first_imgNews Protecting journalists PredatorsFreedom of expressionCitizen-journalistsInternet RSF’s tips for journalists to protect online communications Cyber-surveillance is a bigger threat than ever. New forms of censorship are emerging, implemented by troll armies paid by authoritarian regimes. They include double switch, in which a journalist’s online account is taken over in order to disseminate fake news, smear the journalist, and censor independently reported news and information. In response to these new threats, RSF recommends additional vigilance. This includes adopting both simple tools and good habits. The following recommendations are not meant to be exhaustive or to offer tools that will completely eliminate the dangers of surveillance or of someone taking over your accounts. Technology evolves quickly and today’s advice may not be relevant tomorrow. 1 – Make mistrust your motto Avoid prying eyesDon’t work with your back to a window.When travelling by train or plane, put a privacy filter over your laptop screen to limit lateral vision.Avoid being separated from your equipment.Get a webcam cover. Don’t download any files or click on any links sent to you from unknown sources. Personalized phishing attacks are very common.Carefully check the email address or online presence of anyone who shares a link with you. If in doubt, verify the sender’s identity with other contacts or by using a search engine.Always research tools and the context in which they are used.2 – Passwords: secure your connectionsUse passwords to protect your online activity.Use a pass phrase rather than a password.When creating a pass phrase, use digits and letters in upper and lowercase to create a sequence that is relatively complex but easy to remember, rather than a more abstract sequence of digits and special characters.Use a different pass phrase for each online service.Use a password manager such as LastPass, which is available as an extension for Firefox, Chrome and Safari. You can use it to store all your pass phrases.When in doubt, check the strength of your pass phrase here.If possible, use “two-step verification” to protect your email account. When it is set up, your email cannot be accessed without entering the different code that is sent each time by SMS to your mobile phone. Without your mobile phone, no one can get into your email account. Whenever you connect to Gmail, remember to click on the “Details” link at the lower right of the page. It opens a window that shows all recent connections to your account and will allow you to identify suspicious activity. Note: criminal organization and hackers in the pay of a government may have the ability to intercept these SMS messages and thereby take over the accounts of targeted journalists.As a journalist, you should segment your digital activities and use several email addresses: a personal one, a professional one, one for online purchases and so on.Remember to disconnect whenever an online operation is finished. 3 – Protect yourself from cyber-attack Online attacks, whether aimed at taking over an account or smearing a journalist’s reputation, have the same objective: to discredit the messenger in order to kill the message.Check social network confidentiality rules and clean up your profiles, keeping in mind that doxxing, the aggressive use of personal details found online – especially on social networks – is increasingly employed in harassment campaigns against journalists. Use an antivirus AND an anti-malware such as Malwarebytes.Activate your firewall.Keep your operating system (Windows, macOS, etc.) up to date.A media outlet should ideally have several administrators whose profiles are not directly linked with the media in order to maintain access to its website even when the profile of one of the administrators is blocked. 4 – Delete your digital tracks Use Namecheckr to check your online presence.Remember to disconnect after checking your email, Facebook account or Twitter account.Erase your browsing history.Never save a password in the browser of a public computer. If you have saved one by mistake, erase the browsing history when you finish working.Delete cookies. The way to delete this kind of data varies from browser to browser. A good way to avoid making any mistakes is to use the private browsing mode in Firefox or an advanced level, you can use Tails 5 – Encrypt your access to online services Use encrypted messaging apps such as Signal (while keeping up-to-date of any reports about vulnerabilities in these apps). FlowCrypt is a Chrome and Mozilla extension that enables end-to-end encryption of email.Privnote and ZeroBin are websites that allow you to send someone a link to an encrypted message that self-destructs after being read. To talk to your sources via the Internet use apps such as Jitsi Meet, a free and fully encrypted Skype equivalent. 6 – Secure your browsing Install a VPN in order to encrypt your Internet connections. Install the Tor Browser, which allows you to browse anonymously. 7 – In a hostile environment, don’t let your phone become your worst enemy Don’t put your contacts’ real names in your phone’s contacts list. Assign them numbers or pseudonyms so that others (the police, armed groups, and so on) cannot get the details of your network of contacts if they ever seize your phone or SIM card.Take spare SIM cards with you whenever you think your SIM card might be confiscated (at demonstrations, border crossings, checkpoints and the like). If you ever have to get rid of a SIM card, try to destroy it physically.Lock your phone with a password if it has this feature. Change the default PIN of your SIM cards and lock them with this code. Consider turning on your phone’s flight mode in situations in which the security forces might target people with mobile phones (at demonstrations, during an uprising, or whenever a crackdown is possible). The authorities could later demand the call or SMS records or phone data of any individual at a given location at a given time in order to carry out mass arrests.Turn off geolocation in your apps unless you need to use it. If you are using your mobile phone to stream video live, turn off the GPS and geolocation functions.If your phone uses the Android operating system, software for encrypting your browsing, chats, texts and voice messages is available from the Guardian Project and Signal. When using your phone to go online, use the HTTPS Everywhere extension. For more information, consult the Safety Guide for Journalists released by RSF, in partnership with UNESCO, but also the surveillance and self-defence “tips, tools and how-tos” provided by the Electronic Frontier Foundation (EFF). If you are the victim of a cyber-attack, contact the Access Now digital security helpline. RSF recommends 7 digital security habits that journalists should adopt. March 5, 2018 – Updated on May 4, 2018 Seven digital security habits that journalists should adoptcenter_img Organisation Protecting journalists PredatorsFreedom of expressionCitizen-journalistsInternet Help by sharing this information RSF_en last_img read more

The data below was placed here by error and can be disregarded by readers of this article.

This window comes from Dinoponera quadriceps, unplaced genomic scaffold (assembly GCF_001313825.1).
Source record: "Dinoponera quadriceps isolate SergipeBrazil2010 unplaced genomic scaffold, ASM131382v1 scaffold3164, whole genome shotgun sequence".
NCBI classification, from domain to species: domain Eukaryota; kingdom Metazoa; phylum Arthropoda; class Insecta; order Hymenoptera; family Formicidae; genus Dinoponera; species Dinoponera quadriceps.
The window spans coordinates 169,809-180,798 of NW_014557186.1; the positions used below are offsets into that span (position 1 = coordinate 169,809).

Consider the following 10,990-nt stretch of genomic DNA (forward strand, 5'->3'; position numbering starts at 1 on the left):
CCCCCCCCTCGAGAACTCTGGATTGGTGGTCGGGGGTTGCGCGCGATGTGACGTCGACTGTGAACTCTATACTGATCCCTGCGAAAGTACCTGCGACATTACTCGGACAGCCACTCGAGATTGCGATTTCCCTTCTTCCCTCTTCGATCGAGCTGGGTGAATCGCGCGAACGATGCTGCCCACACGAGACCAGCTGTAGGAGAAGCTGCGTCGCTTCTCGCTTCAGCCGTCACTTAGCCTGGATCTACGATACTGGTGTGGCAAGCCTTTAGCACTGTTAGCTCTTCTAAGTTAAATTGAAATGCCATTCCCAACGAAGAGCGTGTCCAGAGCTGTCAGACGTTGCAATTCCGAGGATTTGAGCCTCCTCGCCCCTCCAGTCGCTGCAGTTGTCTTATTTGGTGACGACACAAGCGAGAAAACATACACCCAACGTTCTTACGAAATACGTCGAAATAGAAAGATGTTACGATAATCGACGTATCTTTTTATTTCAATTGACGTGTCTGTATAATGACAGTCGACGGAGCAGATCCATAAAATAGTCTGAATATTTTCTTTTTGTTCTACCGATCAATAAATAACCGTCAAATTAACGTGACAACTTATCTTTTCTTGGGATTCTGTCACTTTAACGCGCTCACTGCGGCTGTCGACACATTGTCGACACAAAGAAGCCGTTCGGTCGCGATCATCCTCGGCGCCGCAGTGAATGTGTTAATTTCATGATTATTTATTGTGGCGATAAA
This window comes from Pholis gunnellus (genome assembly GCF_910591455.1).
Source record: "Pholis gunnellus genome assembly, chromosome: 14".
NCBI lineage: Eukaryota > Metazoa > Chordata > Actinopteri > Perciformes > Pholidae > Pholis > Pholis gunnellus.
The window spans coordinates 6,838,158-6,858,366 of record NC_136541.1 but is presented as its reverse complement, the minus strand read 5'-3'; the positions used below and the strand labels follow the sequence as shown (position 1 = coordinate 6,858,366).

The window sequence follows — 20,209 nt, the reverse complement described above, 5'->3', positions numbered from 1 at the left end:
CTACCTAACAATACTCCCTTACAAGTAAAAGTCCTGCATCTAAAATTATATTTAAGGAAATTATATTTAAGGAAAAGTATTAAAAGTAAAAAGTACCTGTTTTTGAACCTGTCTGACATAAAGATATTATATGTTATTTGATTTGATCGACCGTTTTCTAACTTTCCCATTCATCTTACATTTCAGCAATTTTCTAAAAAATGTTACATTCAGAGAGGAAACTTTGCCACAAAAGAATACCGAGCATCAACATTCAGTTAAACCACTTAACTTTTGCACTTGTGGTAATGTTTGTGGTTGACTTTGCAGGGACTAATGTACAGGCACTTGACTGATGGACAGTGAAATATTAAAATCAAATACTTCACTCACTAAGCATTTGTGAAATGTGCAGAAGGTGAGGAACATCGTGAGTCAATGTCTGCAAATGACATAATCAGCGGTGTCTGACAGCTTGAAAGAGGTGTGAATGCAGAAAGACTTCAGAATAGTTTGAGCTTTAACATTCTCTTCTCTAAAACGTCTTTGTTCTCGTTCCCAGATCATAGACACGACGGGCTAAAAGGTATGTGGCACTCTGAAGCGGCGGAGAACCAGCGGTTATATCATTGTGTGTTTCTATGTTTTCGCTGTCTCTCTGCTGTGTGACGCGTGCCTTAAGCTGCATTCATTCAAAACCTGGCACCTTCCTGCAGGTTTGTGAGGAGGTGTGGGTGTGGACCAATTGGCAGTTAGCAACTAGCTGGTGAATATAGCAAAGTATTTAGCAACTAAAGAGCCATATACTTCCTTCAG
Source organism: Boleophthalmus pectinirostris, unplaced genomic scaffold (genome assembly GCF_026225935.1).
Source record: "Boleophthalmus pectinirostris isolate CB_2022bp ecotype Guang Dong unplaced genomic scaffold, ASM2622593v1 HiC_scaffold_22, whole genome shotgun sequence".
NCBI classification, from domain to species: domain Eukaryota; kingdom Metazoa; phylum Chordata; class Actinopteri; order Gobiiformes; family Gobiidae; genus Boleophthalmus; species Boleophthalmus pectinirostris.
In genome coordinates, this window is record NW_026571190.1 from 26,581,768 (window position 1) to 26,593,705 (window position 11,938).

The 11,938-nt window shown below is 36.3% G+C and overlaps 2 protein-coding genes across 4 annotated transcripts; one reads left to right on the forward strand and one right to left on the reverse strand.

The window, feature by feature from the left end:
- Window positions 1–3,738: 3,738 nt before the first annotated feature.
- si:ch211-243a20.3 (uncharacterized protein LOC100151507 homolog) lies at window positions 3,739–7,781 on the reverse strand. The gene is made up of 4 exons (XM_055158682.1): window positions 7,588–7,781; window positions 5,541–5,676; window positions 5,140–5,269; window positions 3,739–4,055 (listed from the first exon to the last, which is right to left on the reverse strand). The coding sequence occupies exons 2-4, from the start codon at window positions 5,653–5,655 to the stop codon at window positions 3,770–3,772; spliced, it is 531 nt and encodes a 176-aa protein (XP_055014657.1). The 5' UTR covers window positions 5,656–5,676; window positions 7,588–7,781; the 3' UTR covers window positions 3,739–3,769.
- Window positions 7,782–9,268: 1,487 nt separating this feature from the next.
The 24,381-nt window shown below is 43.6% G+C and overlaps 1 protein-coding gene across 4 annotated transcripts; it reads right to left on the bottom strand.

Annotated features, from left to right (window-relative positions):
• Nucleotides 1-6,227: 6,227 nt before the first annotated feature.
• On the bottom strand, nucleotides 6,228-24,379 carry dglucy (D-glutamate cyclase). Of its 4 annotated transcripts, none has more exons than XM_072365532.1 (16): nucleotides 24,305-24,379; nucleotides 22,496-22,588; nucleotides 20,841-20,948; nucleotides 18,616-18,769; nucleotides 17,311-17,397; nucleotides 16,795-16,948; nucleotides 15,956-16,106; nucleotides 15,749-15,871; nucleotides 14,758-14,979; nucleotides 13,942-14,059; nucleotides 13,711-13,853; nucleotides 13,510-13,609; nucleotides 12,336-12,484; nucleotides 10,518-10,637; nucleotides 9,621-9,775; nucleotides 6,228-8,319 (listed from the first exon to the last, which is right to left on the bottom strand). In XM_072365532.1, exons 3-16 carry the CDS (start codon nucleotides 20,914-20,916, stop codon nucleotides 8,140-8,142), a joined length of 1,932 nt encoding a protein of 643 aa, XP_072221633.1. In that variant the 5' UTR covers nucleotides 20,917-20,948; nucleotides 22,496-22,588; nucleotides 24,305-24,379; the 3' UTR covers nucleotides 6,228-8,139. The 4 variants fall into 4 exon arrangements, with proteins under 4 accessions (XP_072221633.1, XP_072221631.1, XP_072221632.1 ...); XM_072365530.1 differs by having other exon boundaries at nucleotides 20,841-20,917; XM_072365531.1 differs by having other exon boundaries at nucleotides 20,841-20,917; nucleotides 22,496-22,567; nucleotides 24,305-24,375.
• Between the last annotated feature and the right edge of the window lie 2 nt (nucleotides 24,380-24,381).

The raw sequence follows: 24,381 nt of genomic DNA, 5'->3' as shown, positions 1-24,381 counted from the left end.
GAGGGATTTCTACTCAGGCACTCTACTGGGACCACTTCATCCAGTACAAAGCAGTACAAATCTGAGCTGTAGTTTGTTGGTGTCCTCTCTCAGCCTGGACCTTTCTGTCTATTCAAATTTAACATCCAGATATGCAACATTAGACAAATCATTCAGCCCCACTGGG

Applying science to pressing conservation needs for penguins